He quickly followed suit with two other Jodhpur palaces, Bal Samand Lake Palace and Sardar Samand Palace. The former royal hunting grounds became a lake resort. The Queen's Orchard is a garden resort. The Royal Tented Camps at Sardar Samand Palace, one of the maha­raja's newer enterprises, are now rentable, modern adaptations of a turn-of-the-­century safari, minus the big game. "Today I love to visit Sardar Samand," muses His Highness. "It was my grandfather's hunting retreat. It's an hour's drive, on a lake, with a beautiful view. It's very peaceful."

In changing these family assets into businesses, the maharaja didn't just manage his taxes well. He kept the art and artifacts, the antiques and carpets and buildings. It was a feat many other Indian royals didn't achieve. "Centuries of India's priceless treasures wound up at auction," says Kanwar Dhananajaya. "A significant piece of India's history left India and is now in European and American living rooms."

So how did this maharaja do it? "His Highness had a youthful energy to his advantage ... and the support of his family and friends,"says Karni Singh Jasol, a Fulbright scholar who lives and works at Mehrangarh Fort, the king's medieval ­fortress-turned-museum. "I think the end of the privy purse was a blessing in disguise. It was a way for the princes to set up their own businesses and become successful businessmen. The young king had to take stock of things, and he foresaw the need to make his properties into productive assets."

WHAT ABOUT THOSE medieval fortresses, so vast they measured in square acres rather than square feet? A few years after assuming the throne, the young maharaja had handed three of them to the state. When the privy purses ended, he transformed two of the three that remained into charitable trusts in order to avoid the insurmountable property taxes. One of the forts became a medical camp, and another became a center for girls' education. The third, Mehrangarh Fort, he turned into a museum.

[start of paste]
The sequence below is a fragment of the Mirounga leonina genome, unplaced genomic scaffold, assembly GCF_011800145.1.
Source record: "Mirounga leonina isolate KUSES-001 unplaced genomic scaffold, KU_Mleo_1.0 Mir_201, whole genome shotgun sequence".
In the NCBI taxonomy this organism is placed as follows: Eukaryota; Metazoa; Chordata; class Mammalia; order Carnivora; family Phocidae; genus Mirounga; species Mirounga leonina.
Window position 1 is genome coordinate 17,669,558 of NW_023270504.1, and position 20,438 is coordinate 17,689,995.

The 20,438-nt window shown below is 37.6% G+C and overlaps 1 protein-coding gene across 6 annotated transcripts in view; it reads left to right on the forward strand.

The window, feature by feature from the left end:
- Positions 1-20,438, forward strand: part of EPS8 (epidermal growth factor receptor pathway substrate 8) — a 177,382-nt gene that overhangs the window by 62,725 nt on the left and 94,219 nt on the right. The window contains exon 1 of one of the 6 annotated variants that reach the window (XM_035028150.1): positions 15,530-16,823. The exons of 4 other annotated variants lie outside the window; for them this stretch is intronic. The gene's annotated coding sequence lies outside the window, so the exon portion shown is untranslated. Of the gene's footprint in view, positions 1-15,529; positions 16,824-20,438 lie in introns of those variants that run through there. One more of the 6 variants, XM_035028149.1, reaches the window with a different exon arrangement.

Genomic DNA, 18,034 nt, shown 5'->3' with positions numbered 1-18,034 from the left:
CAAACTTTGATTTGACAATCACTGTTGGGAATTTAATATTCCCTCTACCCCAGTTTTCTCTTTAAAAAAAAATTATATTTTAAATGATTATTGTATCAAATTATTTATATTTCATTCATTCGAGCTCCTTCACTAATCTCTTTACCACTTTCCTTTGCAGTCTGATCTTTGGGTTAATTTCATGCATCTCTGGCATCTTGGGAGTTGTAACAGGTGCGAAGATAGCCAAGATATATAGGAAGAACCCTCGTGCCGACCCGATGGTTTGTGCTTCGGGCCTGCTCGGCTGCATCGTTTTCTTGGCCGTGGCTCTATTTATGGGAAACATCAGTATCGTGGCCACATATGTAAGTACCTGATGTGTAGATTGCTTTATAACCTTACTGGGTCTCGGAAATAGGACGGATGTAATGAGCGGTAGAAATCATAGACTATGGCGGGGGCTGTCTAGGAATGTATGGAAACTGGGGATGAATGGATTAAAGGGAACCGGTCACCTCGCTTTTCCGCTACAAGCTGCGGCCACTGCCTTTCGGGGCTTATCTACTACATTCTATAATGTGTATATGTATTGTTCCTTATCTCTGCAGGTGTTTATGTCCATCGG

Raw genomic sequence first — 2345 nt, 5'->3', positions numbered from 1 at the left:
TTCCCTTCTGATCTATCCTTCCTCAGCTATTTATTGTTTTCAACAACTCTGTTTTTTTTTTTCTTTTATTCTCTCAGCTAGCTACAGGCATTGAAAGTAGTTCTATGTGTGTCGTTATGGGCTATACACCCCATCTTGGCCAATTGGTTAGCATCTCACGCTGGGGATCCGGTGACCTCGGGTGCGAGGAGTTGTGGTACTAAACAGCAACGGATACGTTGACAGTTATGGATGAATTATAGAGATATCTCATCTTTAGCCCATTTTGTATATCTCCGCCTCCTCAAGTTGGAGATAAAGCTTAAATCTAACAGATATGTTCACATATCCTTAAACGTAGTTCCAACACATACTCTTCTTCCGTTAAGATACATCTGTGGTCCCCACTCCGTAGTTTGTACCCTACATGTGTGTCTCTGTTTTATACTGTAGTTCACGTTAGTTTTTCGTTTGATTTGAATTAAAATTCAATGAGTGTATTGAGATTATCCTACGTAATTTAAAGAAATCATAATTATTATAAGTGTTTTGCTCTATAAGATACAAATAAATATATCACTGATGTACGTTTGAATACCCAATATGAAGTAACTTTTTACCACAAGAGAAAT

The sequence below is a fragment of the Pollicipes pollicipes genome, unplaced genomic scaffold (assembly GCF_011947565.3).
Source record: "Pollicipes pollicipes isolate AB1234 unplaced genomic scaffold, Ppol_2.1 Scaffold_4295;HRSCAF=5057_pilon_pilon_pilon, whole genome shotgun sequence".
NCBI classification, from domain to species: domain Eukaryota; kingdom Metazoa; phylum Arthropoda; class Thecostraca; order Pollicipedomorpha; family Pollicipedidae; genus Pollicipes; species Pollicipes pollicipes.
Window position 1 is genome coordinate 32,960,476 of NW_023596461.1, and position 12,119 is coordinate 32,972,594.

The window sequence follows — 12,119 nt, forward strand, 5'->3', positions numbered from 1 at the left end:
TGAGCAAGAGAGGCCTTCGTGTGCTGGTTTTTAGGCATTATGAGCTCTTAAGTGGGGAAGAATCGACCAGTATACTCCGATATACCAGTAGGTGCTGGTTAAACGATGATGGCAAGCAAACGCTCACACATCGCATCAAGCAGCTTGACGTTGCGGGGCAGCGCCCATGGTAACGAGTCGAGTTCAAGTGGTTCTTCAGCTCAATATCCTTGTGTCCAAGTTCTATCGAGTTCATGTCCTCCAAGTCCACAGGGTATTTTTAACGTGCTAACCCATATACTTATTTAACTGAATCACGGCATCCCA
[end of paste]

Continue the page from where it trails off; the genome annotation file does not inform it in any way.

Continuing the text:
Built in 1459 by Rao Jodha (from whom Jodhpur gets its name), Mehrangarh is a towering behemoth, five centuries worth of fortification made of mortar and stone. Perched on the highest point in Jodhpur, it's known as The Citadel of the Sun. With towering battlements that stand 120 feet high and walls 18 feet thick, the fort today conveys its founder's intentions: envy, awe, and fear. It's astonishing to think that many of India's other cultural icons like Mehrangarh were dismantled or sold.

Before the young maharaja went to work on it, the fort had gone unused for years, at least by humans. It was overrun with bats. "When the council got together to try and figure out how to turn Mehrangarh into an income-producing property," says Jasol, "the joke was, 'Well, we could always sell bat fertilizer.' "

But Mehrangarh was Jodhpur's prized possession and the maharaja felt compelled to succeed. "His Highness simply couldn't lose Mehrangarh," says Mahendra Singh. "The Fort is a cultural memory of Jodhpur. It ... was the seed of our clan. We have other forts in the family that predate Mehrangarh, but our Jodhpur fort is special because it had never been taken siege."